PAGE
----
‘Many people have great difficulty separating their interests from that of the organisation they serve. When conflicts of interest arise, they handle them badly to the detriment of their own reputation.’
Leading local farm machinery dealership supplying agricultural equipment and tractors, invites you to join their board of directors. They need someone with your farming background. You’ve dealt with the company for years and have great respect for them. The invitation is a great compliment and as you are a loyal client, you see no difficulty and accept with pleasure. In the first few meetings you are able to provide the board with valuable input. Come the third meeting, there’s an item on the agenda about pricing strategy on tractors. Management puts up a strong case for eliminating the normal loyalty/volume discount applied in the past for regular customers.
The market is strong, driven by the high maize prices and furthermore, one of the main competitors closed shop last year. You see the merits of the proposal, but it’s going to be costly for you. You’re in the market for five units. A quick calculation reveals that it will cost you R75 000 in total. How do you handle this conflict of interest? F armers, perhaps more than other businesspeople, work collectively in many different organisations – cooperatives, farmers’ associations, export associations and security groupings etc.
They do this to protect their shared interests. In collective organisations like these, situations often arise where what is best for the group is not necessarily best for you. How do you deal with these conflicts of interest? Are you able to wear two different hats? Many people have great difficulty separating their own interests from that of the organisation they serve. Furthermore, when these conflicts of interest arise, they handle them badly to the detriment of the organisation and their own reputation. This is just one situation which good corporate governance aims to expose, or at best, eliminate. C orporate governance is simply a set of processes, customs and policies designed to assist organisations in dealing with these dilemmas. The King ll Report, available from the Institute of Directors (www.iodsa.co.za/king.asp), lays out the ground rules for good corporate governance. JSE-listed companies are obliged to comply, while compliance by other organisations is optional, although there are moves to legislate for certain requirements.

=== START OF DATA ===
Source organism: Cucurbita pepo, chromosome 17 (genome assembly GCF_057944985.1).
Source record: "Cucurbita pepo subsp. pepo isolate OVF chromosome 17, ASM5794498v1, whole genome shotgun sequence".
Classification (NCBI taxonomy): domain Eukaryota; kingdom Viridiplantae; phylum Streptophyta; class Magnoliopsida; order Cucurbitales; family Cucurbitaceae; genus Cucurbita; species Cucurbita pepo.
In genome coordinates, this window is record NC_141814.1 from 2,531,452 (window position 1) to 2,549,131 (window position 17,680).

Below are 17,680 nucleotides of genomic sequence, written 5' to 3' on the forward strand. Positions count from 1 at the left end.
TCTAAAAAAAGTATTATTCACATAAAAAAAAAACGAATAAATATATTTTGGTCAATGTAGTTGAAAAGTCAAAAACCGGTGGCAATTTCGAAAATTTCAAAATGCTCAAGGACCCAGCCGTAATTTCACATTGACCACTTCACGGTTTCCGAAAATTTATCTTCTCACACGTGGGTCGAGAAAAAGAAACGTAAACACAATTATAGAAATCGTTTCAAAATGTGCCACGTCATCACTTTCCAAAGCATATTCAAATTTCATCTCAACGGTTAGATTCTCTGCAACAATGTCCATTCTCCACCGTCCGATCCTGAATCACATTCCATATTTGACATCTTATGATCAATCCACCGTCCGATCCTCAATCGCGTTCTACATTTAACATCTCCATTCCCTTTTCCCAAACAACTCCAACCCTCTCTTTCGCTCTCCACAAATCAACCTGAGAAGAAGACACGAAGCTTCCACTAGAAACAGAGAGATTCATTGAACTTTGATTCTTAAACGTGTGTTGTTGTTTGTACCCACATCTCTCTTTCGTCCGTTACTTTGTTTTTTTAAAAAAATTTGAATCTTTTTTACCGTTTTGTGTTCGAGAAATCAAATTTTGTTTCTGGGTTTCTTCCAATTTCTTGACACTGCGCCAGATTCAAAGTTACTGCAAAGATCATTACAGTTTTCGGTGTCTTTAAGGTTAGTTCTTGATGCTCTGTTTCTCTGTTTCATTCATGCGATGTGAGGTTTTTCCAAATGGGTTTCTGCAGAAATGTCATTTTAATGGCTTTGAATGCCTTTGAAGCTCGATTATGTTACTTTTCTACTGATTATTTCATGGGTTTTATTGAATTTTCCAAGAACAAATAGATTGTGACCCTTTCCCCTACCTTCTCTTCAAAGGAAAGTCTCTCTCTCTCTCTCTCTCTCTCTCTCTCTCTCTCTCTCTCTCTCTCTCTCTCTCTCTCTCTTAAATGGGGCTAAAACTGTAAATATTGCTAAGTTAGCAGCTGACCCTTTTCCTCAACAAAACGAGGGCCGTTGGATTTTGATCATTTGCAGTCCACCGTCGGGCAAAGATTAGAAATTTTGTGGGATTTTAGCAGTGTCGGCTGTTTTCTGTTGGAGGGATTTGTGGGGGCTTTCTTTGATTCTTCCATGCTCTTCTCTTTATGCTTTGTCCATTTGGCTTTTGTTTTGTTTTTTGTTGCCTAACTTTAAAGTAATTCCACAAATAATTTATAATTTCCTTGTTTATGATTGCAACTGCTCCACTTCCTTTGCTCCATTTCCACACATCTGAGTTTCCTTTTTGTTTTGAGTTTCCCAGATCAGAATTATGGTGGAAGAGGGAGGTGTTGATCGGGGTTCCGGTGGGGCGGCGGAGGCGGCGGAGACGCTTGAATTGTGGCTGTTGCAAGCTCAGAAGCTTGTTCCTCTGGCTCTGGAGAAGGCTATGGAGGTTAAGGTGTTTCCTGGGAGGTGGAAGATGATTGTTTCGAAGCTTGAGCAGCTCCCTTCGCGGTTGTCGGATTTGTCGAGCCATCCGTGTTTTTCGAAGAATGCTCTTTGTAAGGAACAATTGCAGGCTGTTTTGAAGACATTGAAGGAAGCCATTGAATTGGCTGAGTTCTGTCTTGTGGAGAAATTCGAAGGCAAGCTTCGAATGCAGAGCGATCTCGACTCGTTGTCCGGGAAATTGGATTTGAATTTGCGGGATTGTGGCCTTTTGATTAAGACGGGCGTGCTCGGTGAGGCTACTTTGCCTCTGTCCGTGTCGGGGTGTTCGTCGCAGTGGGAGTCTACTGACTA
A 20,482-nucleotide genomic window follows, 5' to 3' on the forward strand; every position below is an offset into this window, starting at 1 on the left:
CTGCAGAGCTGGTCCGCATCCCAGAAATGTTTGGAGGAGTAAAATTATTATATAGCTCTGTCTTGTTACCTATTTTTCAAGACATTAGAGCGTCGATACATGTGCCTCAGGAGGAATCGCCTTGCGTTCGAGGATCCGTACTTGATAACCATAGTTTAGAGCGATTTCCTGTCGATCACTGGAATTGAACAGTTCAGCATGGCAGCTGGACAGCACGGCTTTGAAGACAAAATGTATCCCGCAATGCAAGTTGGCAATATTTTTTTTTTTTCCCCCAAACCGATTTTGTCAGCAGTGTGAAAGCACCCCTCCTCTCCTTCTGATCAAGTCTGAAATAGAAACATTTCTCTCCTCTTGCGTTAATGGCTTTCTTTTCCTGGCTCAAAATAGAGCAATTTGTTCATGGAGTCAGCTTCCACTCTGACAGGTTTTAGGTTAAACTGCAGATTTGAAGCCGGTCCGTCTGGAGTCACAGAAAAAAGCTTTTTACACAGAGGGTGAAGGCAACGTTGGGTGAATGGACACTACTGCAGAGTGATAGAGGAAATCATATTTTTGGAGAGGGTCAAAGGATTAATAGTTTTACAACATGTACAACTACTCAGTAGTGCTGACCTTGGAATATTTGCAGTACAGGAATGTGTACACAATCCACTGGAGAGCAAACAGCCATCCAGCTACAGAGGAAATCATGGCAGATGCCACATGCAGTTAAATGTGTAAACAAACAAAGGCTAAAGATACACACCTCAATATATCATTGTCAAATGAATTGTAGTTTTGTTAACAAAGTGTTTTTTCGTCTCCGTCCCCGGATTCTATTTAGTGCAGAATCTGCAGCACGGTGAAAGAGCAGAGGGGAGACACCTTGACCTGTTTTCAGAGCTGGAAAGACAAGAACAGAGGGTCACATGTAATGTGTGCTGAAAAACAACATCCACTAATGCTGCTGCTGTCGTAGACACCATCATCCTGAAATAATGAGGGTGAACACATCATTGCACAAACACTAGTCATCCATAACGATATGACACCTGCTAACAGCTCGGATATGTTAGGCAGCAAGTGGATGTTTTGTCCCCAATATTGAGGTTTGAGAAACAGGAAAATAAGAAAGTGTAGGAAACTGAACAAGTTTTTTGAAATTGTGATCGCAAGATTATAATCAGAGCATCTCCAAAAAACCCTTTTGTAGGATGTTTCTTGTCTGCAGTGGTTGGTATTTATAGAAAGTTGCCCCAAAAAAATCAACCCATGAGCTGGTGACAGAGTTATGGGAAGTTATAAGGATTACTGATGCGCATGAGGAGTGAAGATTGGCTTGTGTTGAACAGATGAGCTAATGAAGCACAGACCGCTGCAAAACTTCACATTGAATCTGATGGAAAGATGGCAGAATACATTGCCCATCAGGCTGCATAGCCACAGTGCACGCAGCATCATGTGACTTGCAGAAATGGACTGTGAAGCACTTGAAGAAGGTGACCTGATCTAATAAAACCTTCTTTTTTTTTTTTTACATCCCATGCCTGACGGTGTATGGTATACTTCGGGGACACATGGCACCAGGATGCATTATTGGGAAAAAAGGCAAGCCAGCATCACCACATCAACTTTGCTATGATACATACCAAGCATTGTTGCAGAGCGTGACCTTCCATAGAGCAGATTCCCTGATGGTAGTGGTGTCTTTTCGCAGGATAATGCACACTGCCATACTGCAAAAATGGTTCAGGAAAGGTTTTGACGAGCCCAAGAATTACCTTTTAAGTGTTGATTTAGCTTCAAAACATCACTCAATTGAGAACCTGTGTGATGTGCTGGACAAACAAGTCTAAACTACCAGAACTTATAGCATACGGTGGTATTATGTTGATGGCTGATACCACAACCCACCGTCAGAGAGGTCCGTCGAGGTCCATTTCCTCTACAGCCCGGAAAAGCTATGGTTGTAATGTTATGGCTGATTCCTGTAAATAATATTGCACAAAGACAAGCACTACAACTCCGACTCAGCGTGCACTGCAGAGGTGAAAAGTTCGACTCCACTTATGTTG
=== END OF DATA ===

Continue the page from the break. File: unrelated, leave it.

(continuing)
Corporate governance affects the way an organisation is directed, administered and managed. It also deals with issues affecting stakeholder relationships. Most organisations, whether companies or not, have the equivalent of shareholders, a board of directors and management. Sometimes all three roles are filled by the same person, which can cause its own dilemmas. Other stakeholders include employees, suppliers, customers, banks, regulators and the community at large. Good corporate governance also drives organisations towards the recognition of a triple bottom line – not just of profit, but also of protection of the environment and social responsibility. G ood corporate governance is a must in business today. Are you and your organisation up to speed with best practice? – Peter Hughes ([email protected] or call (013) 745 7303). |fw